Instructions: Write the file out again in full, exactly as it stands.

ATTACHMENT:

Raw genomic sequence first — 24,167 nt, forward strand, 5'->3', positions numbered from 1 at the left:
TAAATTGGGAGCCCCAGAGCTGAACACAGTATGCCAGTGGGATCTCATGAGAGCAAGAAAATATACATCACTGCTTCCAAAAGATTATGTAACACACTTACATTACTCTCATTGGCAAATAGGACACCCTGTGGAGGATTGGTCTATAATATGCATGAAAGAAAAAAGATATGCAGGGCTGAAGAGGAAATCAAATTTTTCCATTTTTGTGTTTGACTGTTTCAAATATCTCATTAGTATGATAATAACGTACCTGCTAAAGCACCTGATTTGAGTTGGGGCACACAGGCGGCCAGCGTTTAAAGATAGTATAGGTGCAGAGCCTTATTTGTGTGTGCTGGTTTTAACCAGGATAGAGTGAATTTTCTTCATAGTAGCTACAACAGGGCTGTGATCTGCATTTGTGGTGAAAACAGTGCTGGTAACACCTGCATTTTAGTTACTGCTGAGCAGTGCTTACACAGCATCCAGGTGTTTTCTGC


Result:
Raw genomic sequence first — 24,167 nt, forward strand, 5'->3', positions numbered from 1 at the left:
TAAATTGGGAGCCCCAGAGCTGAACACAGTATGCCAGTGGGATCTCATGAGAGCAAGAAAATATACATCACTGCTTCCAAAAGATTATGTAACACACTTACATTACTCTCATTGGCAAATAGGACACCCTGTGGAGGATTGGTCTATAATATGCATGAAAGAAAAAAGATATGCAGGGCTGAAGAGGAAATCAAATTTTTCCATTTTTGTGTTTGACTGTTTCAAATATCTCATTAGTATGATAATAACGTACCTGCTAAAGCACCTGATTTGAGTTGGGGCACACAGGCGGCCAGCGTTTAAAGATAGTATAGGTGCAGAGCCTTATTTGTGTGTGCTGGTTTTAACCAGGATAGAGTGAATTTTCTTCATAGTAGCTACAACAGGGCTGTGATCTGCATTTGTGGTGAAAACAGTGCTGGTAACACCTGCATTTTAGTTACTGCTGAGCAGTGCTTACACAGCATCCAGGTGTTTTCTGC